By Colin Steele, Senior Site Editor
VMware was all over the news in 2010 as the company continued its evolution into a major IT player. For evidence of VMware's growing stature, one need look no further than VMworld 2010, which attracted a record 17,000 attendees. The company had several major releases in 2010, including vSphere 4.1 and vCloud Director.
But not all the VMware news was good. Product delays and licensing changes ruffled customers' feathers at different points throughout 2010.
This list of the top five VMware news stories of 2010 includes readers' most popular articles and the issues that affected users most.
5. VMware to support Hyper-V?
VMware talks a lot about being open, but the company is pretty focused on its own products, especially when it comes to its hypervisor. That might be changing, according to some hidden code in vSphere 4.1.
In October, virtualization blogger William Lam uncovered a string of commands that can detect whether Microsoft Hyper-V or Citrix XenServer are running as guest hypervisors on vSphere. The code got everyone talking, as users wondered if VMware support for Hyper-V and XenServer would become a reality. It hasn't yet, but there's always the next version of vSphere.
4. vSphere 4.1 released
VMware released vSphere 4.1 in June. In vSphere 4.1, VMware threw a few bones to small and medium-sized businesses -- notably by adding vMotion in the Essentials Plus and Standard editions. The company also made improvements to the Storage and Network I/O Control features, which help users set resource priorities.
Users welcomed these new features and changes, but some had hoped VMware would focus more on improving the management capabilities in vSphere.
With vCloud Director, VMware finally offered a tangible product to go along with its cloud computing vision of the past several years. Execs pushed it as a tool for creating and managing Infrastructure as a Service architectures, but experts were quick to point out that vCloud Director requires many other components -- including an Oracle database, Red Hat Enterprise Linux operating system and other VMware management tools -- to work properly.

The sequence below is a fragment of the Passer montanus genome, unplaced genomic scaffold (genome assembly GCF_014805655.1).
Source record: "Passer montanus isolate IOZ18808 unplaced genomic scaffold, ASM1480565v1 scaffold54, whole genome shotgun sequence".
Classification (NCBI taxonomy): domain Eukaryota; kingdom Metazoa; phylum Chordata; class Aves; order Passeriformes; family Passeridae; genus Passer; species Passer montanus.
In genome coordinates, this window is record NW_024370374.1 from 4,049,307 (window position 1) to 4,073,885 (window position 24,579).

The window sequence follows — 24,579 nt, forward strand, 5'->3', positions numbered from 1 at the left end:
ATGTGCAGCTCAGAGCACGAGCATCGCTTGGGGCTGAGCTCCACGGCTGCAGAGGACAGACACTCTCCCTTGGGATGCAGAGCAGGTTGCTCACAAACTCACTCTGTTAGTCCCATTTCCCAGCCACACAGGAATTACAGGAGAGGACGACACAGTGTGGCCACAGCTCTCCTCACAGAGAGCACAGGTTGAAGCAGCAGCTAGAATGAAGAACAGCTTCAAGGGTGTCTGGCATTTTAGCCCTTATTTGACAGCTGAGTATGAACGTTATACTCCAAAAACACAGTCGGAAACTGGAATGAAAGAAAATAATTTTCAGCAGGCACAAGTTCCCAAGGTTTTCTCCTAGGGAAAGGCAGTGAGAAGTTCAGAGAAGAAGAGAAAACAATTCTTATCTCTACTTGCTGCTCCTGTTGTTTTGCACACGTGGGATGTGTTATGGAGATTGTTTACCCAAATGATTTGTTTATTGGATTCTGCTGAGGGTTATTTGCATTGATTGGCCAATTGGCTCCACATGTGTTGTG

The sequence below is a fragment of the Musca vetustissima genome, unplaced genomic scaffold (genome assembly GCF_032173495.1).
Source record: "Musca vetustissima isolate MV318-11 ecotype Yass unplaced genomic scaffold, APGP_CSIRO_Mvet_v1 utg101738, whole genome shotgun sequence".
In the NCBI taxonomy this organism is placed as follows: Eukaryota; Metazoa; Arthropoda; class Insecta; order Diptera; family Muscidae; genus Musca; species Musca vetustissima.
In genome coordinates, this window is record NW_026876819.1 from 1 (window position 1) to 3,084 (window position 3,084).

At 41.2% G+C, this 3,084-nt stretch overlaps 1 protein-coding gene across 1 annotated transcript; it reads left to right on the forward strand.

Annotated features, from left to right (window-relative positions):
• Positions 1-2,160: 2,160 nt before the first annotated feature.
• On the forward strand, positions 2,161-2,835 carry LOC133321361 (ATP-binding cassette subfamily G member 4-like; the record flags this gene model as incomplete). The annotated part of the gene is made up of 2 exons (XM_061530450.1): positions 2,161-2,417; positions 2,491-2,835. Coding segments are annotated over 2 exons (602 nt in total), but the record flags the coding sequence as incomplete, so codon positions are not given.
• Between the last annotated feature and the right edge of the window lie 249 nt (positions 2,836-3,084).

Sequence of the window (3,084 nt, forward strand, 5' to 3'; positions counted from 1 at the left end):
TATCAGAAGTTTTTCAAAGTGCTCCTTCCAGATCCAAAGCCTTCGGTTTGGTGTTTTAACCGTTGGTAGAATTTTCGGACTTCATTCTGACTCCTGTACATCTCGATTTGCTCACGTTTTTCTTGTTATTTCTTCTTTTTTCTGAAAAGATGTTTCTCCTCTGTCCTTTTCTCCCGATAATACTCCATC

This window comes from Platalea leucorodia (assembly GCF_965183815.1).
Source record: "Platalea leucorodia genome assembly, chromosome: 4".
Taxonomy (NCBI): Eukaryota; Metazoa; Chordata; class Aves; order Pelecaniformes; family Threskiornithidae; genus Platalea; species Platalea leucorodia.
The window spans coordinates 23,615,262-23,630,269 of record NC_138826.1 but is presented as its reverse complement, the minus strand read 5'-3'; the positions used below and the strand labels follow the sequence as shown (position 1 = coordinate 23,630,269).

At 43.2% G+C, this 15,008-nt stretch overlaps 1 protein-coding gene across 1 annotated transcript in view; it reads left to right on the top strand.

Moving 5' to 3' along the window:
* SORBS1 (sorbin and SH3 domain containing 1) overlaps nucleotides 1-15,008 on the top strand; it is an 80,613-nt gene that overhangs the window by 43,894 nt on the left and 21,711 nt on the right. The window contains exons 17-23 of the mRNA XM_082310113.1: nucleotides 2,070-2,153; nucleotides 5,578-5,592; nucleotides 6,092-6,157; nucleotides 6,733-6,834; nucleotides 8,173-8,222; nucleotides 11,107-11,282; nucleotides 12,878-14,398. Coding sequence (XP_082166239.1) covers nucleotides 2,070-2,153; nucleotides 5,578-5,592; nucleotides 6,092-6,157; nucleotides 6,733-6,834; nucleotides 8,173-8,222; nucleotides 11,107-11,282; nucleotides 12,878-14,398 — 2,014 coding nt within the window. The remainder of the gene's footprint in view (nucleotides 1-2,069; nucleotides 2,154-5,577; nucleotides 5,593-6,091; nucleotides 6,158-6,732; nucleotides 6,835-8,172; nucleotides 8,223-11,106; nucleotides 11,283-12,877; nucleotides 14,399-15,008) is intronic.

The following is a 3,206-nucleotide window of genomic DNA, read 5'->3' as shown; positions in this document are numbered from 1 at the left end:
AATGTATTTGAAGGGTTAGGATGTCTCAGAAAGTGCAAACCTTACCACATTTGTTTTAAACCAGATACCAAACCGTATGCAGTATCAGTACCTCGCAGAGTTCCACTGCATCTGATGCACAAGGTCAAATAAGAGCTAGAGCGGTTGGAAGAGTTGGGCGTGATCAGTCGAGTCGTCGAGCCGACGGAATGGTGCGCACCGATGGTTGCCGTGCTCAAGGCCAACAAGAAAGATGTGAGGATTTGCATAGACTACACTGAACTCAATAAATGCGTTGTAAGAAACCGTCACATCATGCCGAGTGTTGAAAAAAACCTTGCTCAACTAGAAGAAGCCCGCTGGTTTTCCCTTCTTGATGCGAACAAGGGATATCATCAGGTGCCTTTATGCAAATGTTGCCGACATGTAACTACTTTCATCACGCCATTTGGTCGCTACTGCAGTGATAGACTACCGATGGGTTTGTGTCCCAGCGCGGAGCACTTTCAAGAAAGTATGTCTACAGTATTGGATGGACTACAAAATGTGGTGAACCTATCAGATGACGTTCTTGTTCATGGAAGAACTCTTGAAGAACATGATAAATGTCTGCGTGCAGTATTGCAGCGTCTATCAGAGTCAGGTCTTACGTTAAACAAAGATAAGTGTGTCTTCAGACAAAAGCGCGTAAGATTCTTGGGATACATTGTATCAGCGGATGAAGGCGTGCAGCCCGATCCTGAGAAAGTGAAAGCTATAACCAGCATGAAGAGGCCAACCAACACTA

2. vCenter products go to per-VM licensing, pricing
Typically, VMware users buy and license vCenter products on a per-processor basis. That changed late this year, when VMware's new per-VM licensing and pricing model went into effect.
VMware announced per-VM pricing and licensing in June, concurrently with the release of vSphere 4.1. The company said the change would more closely align costs with usage, but it generated much debate among VMware users.
Some thought the new model would diminish the cost savings of server virtualization, but others said it would give them more flexibility. Per-VM licensing and pricing applies to vCenter Capacity IQ, vCenter AppSpeed, vCenter Site Recovery Manager and the Ionix management line acquired from EMC.
1. View 4.5 loses profile management
Expectations were high after VMware acquired RTO Software in February and promised to add RTO's profile management technology to the next release of VMware View, its flagship desktop virtualization product.
But in June, VMware released a View 4.5 beta that did not include profile management. Users learned that the feature wouldn't be in the general release either, and that the general release would be delayed. Not good times.
VMware finally released View 4.5 at VMworld and said it would include RTO's profile management technology in future versions.